Blog-Core framework

Fork me on GitHub

Getting started

This guide assumes that you have successfully installed the Blog-Core framework.

The main file

We start by creating the file. It creates the main module and imports some useful modules.

:- module(main, []).

:- use_module(library(arouter)).
:- use_module(library(docstore)).
:- use_module(library(bc/bc_main)).
:- use_module(library(bc/bc_view)).

:- bc_main('site.docstore').

To start SWI-Prolog with this file we issue the command

swipl -q -s -- --port=8000

in the directory where the file is. Arguments in the command have the following meaning:

  • -q helps to keep the console clean by not displaying the SWI-Prolog banner.
  • -s sets the main source file.
  • -- separates swipl arguments from the app arguments.
  • --port=8000 selects the TCP port for serving requests.

After running the command, information about starting the server should be displayed:

Running in development mode!
% ... <lots of messages>
% Started server at http://localhost:8000/

Front page handler

An handler generates a response to an URL path (such as /example) that is requested with a specific HTTP method (GET, POST, PUT or DELETE). The following code has to be added into the file:

:- route_get(/, send_front).

    (   ds_find(entry, slug=about, [About])
    ->  bc_view_send(views/page, _{
            html: About.html,
            title: About.title
    ;   bc_view_not_found).

Route setup starts with a directive route_get. This connects the path expression to a predicate that will serve requests on the matching path(s).

The predicate to serve the request should always produce a response. In the case when the predicate fails, an error page with the status 500 is sent as a response. Same happens when the predicate throws an exception.

In the predicate we attempt to find the entry with the slug about. This is done by running the query against the docstore database:

ds_find(entry, slug=about, [About])

As we are interested in a single entry we explicitly unify the retrieved list with a list containing a single item.

When the entry is found, we render the front page view with the entry data:

bc_view_send(views/page, _{
    html: About.html,
    title: About.title

Otherwise the not-found page is shown.

After the changes have been saved into the file, run make. in the SWI-Prolog console. This will load the changes.

Front page view

The next step is to create a view file for displaying HTML for the front page. This is done by saving the following template in the views subdirectory of the project. The file name must be page.html.

<!DOCTYPE html>
    <meta charset="UTF-8" />
    <title>{{= title }}</title>
    <h1>{{= title }}</h1>
    <div>{{- html }}</div>

The template consists of HTML with placeholders (instructions) for view variables. There are two instructions for displaying variable values:

  • {{= x }} will escape the value of x with HTML entities;
  • {{- x }} will not escape the value of x.

Templates are automatically reloaded during rendering the response in the development mode.

About entry

An entry with slug about has to be created in order to display the front page. Navigate to http://localhost:8000/admin and log into the admin interface. The default username and password are and admin.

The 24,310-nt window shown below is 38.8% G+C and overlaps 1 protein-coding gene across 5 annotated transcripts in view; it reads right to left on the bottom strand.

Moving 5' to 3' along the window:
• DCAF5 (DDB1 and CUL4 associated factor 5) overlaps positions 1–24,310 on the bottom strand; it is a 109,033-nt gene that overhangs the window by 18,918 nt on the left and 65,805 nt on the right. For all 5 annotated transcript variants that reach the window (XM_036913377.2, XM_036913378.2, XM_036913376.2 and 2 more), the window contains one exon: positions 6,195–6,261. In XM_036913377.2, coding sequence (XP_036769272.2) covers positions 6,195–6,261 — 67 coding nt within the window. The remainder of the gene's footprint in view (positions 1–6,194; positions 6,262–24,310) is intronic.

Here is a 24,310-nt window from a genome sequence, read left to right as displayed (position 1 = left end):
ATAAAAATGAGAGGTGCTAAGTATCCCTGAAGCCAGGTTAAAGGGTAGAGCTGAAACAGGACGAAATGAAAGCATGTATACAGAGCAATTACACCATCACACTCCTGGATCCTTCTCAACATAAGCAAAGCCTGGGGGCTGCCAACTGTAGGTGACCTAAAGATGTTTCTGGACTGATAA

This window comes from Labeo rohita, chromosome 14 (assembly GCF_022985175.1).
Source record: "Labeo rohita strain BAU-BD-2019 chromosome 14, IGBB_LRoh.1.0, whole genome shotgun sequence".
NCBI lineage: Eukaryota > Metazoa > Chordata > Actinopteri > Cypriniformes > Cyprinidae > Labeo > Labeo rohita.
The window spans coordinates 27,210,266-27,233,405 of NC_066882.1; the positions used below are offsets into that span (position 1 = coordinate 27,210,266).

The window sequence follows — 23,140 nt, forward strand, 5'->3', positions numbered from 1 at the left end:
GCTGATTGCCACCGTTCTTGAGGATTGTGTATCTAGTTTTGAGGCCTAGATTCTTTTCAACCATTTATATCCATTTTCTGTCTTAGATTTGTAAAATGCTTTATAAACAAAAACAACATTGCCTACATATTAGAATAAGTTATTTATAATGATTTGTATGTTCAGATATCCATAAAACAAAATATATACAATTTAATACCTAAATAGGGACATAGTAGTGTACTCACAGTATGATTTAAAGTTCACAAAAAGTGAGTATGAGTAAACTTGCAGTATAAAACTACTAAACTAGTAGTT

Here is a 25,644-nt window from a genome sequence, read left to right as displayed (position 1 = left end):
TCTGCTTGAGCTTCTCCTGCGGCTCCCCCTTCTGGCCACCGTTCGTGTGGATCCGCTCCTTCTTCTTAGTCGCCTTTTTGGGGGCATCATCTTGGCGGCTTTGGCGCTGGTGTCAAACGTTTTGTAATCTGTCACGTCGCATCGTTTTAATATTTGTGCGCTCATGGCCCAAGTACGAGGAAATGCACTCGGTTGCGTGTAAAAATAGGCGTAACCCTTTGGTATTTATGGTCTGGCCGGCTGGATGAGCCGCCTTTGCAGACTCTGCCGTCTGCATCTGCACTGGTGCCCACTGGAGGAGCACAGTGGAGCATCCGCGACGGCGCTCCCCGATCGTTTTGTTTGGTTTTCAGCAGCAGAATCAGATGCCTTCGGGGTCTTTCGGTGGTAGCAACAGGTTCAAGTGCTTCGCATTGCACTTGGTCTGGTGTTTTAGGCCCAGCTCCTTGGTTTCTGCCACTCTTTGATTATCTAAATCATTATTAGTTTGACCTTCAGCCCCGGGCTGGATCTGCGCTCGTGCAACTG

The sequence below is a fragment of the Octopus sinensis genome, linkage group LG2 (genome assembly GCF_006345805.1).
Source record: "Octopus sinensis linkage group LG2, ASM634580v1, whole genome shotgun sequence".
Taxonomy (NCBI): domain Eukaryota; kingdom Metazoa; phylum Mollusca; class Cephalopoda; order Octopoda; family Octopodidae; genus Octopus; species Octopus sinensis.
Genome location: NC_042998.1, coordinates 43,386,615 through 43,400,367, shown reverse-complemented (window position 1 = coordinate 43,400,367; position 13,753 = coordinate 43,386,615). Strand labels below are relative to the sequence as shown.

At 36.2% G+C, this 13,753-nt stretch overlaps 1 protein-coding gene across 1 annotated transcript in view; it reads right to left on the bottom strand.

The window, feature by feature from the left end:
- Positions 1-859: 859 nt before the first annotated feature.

Locate to Blocks list and add a new entry. Enter "About" (without the quotes) into the title field and "My first Blog-Core site" into the content field. The form should place about automatically into the slug field.

Navigate to http://localhost:8000 after the entry is saved. You should see the page with the entered contents.

Generic page handler

Now we are ready to add a generic page handler:

:- route_get(page/Slug, send_page(Slug)).

    (   ds_find(entry, slug=Slug, [Page])
    ->  bc_view_send(views/page, _{
            html: Page.html,
            title: Page.title
    ;   bc_view_not_found).

The handler is similar to the front page handler except the entry slug is extracted from the URL path. For example, the URL path /page/hello would trigger the handler with the slug hello. After we add a new page under the Pages section of the admin UI and reload our changes with make. we should see the new page when navigating to http://localhost:8000/page/hello.

Note that there is no constraint in the ds_find/3 query which tells to retrieve a page. Posts, pages and blocks are internally handled in the same way. The constraint for the entry to be a page can be added by modifying the query to be:

ds_find(entry, (slug=Slug, type=page), [Page])

Static files

No handlers have to be added for serving static files. Static files can be just added to the public directory and are served directly. A file path /style.css corresponds to the file public/style.css.

However, for including links to files inside the HTML code, a special technique known as cache busting is supported. This makes it possible to add long expire headers and have the browser still reload them when the site is updated. As an example, a link to the style file can be added as

<link rel="stylesheet" href="/t-{{= cache_token }}/style.css" />

The cache_token is a special variable provided by the framework. The prefix containing the token is automatically removed by the dispatcher.

Save the following file as public/style.css:

h1 {
  color: green;

Then modify the views/page.html to have the following in the <head> section:

<link rel="stylesheet" href="/t-{{= cache_token }}/style.css" />

After navigating to http://localhost:8000/page/hello you should see the title in green.

Files can also be uploaded to the public directory using the "Files" section of the administration interface.

This concludes the current guide. Read the documentation for the further information. The project containing all files created during the guide can be found in this GitHub respository.